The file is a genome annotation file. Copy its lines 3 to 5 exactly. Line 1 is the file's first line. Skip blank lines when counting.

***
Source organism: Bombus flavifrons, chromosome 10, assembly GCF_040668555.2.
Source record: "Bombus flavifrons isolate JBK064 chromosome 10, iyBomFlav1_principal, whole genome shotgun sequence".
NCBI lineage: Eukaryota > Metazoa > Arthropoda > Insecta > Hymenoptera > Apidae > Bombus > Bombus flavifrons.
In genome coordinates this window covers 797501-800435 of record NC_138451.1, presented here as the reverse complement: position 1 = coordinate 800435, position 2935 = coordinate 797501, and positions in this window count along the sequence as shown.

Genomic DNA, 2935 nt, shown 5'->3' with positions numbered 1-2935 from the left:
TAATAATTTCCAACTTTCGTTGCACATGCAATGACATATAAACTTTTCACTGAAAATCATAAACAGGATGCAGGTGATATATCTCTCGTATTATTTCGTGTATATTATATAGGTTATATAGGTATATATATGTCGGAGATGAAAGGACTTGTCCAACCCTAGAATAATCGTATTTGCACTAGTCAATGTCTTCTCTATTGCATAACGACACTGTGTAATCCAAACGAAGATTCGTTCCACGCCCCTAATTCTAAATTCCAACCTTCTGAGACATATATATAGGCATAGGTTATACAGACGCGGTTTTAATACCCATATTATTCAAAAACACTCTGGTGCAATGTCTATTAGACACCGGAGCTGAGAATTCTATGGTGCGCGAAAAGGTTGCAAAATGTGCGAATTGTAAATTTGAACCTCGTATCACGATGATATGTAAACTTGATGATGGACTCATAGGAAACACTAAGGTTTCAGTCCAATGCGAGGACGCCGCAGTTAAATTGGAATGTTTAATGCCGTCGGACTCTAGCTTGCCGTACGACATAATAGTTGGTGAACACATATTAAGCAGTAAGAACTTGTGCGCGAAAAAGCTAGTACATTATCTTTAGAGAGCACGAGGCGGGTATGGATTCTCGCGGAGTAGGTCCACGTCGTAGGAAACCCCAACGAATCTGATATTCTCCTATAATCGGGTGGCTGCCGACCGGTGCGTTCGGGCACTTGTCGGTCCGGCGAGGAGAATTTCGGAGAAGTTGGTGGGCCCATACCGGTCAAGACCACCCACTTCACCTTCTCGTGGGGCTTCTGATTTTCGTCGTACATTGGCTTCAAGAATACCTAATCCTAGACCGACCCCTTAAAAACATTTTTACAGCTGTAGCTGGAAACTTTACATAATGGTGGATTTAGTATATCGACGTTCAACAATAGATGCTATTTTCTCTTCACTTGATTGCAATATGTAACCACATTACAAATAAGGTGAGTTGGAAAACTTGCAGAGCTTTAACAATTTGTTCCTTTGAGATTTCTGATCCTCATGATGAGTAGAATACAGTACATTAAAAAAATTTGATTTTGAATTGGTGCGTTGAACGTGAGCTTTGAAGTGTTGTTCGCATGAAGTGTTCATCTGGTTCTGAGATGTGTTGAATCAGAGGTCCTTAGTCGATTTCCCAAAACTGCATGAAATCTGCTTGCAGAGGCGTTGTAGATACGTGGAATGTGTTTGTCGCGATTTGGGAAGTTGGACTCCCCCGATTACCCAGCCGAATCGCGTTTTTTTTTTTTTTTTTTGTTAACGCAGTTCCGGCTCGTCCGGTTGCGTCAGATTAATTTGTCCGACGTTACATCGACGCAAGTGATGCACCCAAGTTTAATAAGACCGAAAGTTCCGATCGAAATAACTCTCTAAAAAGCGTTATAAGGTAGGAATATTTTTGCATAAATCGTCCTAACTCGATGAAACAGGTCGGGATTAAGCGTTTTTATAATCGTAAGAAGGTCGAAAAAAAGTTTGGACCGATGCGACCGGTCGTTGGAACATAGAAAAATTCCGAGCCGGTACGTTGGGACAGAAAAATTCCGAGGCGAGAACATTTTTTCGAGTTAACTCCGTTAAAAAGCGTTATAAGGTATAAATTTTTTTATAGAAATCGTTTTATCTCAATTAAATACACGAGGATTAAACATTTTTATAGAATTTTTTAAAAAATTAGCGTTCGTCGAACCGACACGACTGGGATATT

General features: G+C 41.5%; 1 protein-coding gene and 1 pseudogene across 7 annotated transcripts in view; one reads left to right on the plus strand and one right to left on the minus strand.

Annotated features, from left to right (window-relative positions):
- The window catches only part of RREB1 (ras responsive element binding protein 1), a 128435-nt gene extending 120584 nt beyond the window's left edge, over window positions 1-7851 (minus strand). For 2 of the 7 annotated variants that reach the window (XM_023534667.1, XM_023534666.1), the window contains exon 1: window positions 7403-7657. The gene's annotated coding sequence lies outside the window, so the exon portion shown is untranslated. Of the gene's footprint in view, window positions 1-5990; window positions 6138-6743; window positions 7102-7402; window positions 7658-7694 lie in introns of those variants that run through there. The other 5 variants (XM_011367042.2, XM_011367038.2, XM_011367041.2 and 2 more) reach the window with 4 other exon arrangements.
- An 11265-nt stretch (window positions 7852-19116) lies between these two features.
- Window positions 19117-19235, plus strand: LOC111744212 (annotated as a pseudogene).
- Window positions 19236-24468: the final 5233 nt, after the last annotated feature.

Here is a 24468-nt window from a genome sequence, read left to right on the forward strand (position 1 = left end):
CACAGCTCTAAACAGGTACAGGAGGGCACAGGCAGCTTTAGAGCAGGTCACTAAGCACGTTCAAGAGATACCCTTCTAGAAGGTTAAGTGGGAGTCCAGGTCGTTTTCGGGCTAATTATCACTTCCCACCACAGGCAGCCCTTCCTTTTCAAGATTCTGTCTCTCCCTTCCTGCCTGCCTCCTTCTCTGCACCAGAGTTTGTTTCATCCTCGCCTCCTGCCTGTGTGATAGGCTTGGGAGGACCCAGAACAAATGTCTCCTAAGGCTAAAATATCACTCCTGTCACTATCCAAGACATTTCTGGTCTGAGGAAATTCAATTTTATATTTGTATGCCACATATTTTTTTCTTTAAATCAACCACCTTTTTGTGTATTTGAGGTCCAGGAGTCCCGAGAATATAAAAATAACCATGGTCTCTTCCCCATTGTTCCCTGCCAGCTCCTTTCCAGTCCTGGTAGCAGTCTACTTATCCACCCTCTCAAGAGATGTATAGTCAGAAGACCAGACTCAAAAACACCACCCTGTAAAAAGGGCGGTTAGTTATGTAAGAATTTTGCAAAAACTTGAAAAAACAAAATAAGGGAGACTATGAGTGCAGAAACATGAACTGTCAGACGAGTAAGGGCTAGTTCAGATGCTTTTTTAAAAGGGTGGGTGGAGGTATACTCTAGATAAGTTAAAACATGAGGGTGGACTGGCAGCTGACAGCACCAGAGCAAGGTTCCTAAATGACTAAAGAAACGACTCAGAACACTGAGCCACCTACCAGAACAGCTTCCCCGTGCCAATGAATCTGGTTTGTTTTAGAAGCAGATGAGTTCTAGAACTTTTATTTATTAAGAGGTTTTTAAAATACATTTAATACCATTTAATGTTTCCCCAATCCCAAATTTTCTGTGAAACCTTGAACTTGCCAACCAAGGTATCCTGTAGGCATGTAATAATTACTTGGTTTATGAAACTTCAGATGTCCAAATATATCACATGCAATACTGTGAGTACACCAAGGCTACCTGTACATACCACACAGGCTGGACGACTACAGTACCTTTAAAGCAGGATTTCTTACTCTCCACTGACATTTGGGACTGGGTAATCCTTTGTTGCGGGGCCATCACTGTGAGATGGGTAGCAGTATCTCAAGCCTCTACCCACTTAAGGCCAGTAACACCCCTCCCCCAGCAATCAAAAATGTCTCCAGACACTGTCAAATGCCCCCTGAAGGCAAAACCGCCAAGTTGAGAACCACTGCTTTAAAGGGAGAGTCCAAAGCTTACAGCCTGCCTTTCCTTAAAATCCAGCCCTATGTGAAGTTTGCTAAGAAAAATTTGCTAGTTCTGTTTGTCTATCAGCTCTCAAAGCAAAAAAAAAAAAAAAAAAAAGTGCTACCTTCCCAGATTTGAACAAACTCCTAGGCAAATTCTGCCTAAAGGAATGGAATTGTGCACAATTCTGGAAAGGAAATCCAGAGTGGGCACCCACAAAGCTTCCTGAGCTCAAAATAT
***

NCBI lineage: Eukaryota > Metazoa > Arthropoda > Insecta > Hymenoptera > Apidae > Bombus > Bombus flavifrons.
In genome coordinates this window covers 797501-800435 of record NC_138451.1, presented here as the reverse complement: position 1 = coordinate 800435, position 2935 = coordinate 797501, and positions in this window count along the sequence as shown.

Genomic DNA, 2935 nt, shown 5'->3' with positions numbered 1-2935 from the left: